Sometime this coming week, I should be receiving a Pocketbook 302 e-book reader to review—and Joanna, nee Ficbot, will be reviewing the smaller Pocketbook 360. We have mentioned Pocketbook a few times already; it is a Ukrainian/Taiwanese company that uses e-ink-based hardware from Netronix (the OEM that makes the Cybook, COOL-ER, and others) with its own Linux-based firmware.
The 302 is Pocketbook’s most advanced model so far. It seems to be a pretty standard 6” e-ink reader (with the standard USB interface), with the addition of wifi and some apps including RSS, Sudoku, and—according to the Nate’s Ebook News review of it—a web browser. It has 512 megabytes internal storage, accepts an up-to-32-gig SD card, and reads the most common e-book formats including Mobipocket, EPUB, and PDF. It supports ADEPT DRM.
The display supports 16 shades of grey, rather than the 8 that prior readers I’ve reviewed support. Like the PRS-700, it has a touchscreen. I’m not sure whether it’s the same (glare-inducing) kind. Either way, it should be all right to read on judging from my past experiences with e-ink screens.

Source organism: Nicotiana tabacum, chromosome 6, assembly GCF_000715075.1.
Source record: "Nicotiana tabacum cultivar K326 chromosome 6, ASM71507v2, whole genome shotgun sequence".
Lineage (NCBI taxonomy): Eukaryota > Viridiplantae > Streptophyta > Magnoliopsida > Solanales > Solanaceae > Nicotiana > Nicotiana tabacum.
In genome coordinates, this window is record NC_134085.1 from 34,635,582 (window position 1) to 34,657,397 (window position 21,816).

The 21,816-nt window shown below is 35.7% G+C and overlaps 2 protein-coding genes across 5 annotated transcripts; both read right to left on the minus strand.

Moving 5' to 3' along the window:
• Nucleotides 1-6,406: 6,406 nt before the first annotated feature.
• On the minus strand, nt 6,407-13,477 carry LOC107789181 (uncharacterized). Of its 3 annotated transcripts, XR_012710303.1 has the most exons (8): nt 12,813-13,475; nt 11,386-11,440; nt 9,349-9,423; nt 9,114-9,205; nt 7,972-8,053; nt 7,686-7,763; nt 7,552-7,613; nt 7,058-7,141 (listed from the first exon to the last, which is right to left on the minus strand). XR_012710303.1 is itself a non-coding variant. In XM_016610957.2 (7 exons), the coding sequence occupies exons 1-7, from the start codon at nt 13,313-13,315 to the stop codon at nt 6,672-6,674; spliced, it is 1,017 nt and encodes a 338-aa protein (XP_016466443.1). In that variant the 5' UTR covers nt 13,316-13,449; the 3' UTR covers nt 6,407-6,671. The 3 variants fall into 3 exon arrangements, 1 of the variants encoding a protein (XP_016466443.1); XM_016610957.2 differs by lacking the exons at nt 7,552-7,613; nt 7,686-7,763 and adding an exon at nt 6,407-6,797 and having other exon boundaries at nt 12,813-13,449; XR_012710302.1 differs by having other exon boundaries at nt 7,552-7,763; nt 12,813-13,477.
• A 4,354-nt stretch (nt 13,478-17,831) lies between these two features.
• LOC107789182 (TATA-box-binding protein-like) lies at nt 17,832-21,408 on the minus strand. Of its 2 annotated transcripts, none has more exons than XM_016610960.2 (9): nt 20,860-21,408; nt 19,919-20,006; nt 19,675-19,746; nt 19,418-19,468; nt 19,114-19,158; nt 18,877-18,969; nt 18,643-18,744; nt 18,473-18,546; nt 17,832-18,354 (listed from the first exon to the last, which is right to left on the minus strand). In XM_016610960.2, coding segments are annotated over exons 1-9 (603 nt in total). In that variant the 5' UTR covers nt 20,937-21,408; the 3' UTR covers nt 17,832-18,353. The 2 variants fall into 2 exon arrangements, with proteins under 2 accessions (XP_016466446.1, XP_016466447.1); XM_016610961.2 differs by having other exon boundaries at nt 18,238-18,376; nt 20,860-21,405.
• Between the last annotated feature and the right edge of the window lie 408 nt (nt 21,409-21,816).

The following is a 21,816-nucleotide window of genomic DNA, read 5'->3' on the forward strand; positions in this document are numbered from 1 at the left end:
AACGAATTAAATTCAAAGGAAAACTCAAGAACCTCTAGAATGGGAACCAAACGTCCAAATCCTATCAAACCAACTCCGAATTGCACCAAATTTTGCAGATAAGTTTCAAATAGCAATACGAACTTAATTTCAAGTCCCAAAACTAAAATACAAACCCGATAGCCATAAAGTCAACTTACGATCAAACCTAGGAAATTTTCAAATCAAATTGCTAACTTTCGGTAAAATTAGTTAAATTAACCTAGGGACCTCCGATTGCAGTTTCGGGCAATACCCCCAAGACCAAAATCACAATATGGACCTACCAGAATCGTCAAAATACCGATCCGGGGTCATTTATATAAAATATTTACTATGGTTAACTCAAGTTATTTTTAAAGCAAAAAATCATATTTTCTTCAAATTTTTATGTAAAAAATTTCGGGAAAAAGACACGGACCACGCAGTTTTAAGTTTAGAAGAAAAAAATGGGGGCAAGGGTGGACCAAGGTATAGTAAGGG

Pocketbook devices seem to be getting generally positive reviews, especially for their light weight and overall swiftness in tasks such as opening books, navigating menus, and page-turning. I look forward to seeing this for myself. After I finish reviewing it, I might loan it to my non-technophile father to try out for a while, and get his thoughts on it.
The one thing that gives me pause is the $340 list price for the 302—$100 more than a Kindle, and only $160 less than the cost of an iPad. (The smaller Pocketbook 360 costs $240 with accessories.) Is the 302 a good-enough gadget to justify spending that kind of hard-earned money when a Kindle or Nook is so much cheaper?
I look forward to finding out.